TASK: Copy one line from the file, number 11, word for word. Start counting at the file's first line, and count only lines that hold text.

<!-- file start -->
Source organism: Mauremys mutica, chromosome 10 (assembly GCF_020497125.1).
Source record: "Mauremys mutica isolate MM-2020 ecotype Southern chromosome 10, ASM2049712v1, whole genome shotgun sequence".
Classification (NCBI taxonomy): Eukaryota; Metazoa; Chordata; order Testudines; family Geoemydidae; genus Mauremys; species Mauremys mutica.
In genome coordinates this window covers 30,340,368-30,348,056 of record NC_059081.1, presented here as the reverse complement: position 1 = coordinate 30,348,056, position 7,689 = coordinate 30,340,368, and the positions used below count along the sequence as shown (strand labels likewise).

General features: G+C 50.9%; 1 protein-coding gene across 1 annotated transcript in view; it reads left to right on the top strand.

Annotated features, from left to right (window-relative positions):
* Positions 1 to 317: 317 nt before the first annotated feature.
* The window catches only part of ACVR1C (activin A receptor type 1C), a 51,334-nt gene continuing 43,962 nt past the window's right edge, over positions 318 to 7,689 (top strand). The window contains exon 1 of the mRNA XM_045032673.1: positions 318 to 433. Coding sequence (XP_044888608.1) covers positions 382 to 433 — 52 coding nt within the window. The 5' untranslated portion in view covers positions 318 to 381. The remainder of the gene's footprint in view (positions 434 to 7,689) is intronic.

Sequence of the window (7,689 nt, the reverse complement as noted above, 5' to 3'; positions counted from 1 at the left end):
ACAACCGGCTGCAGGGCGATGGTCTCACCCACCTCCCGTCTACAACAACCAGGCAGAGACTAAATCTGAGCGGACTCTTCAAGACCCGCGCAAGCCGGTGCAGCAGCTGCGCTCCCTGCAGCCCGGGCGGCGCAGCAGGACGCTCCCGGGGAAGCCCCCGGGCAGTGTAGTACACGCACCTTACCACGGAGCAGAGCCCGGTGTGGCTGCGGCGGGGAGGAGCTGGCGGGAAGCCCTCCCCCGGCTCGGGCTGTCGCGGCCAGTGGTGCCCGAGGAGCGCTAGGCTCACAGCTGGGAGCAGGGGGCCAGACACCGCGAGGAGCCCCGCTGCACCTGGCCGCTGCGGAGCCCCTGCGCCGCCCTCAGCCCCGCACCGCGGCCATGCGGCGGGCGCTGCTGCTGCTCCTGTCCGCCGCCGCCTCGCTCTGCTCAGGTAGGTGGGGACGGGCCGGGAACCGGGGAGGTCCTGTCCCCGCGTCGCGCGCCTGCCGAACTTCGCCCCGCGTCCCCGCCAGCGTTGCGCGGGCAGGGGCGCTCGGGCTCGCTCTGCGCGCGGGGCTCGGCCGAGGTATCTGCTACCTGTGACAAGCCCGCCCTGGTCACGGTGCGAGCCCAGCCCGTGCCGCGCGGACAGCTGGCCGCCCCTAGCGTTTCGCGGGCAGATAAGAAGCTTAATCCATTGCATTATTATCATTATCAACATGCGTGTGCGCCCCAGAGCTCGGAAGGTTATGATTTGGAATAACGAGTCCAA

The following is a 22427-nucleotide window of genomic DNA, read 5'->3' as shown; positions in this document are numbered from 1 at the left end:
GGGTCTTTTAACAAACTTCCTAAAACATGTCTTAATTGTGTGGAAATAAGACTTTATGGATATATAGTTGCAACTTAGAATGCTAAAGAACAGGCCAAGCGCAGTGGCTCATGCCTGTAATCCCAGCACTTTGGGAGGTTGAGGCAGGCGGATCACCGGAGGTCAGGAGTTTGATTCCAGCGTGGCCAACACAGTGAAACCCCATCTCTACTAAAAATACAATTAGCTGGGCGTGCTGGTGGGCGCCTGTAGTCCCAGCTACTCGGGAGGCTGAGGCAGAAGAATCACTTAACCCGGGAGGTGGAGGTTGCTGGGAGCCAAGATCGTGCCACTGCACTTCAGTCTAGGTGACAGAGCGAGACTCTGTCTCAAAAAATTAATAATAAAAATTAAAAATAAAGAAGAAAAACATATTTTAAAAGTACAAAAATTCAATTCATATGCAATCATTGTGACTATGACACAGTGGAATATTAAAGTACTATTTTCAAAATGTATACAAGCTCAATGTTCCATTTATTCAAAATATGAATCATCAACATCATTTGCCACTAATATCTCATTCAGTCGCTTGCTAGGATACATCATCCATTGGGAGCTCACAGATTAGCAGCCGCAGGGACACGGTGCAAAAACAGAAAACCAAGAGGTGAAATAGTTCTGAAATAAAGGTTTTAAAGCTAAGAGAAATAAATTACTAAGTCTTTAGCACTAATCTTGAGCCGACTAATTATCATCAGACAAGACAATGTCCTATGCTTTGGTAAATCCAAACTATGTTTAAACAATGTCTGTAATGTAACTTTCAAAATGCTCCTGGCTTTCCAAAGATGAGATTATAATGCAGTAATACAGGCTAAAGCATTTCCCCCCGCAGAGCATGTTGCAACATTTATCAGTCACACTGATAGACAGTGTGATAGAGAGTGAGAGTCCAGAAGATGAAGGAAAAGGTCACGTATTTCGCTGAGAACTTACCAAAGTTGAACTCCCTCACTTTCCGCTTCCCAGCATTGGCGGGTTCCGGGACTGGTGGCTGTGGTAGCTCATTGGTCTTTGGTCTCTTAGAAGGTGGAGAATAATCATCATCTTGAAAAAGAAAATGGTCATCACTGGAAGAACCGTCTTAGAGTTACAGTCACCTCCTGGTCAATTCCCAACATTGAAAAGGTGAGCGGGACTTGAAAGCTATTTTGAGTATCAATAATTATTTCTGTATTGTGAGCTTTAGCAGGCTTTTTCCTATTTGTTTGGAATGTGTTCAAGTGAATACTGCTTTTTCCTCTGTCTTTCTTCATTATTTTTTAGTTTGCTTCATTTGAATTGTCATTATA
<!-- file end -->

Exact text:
The following is a 22427-nucleotide window of genomic DNA, read 5'->3' as shown; positions in this document are numbered from 1 at the left end: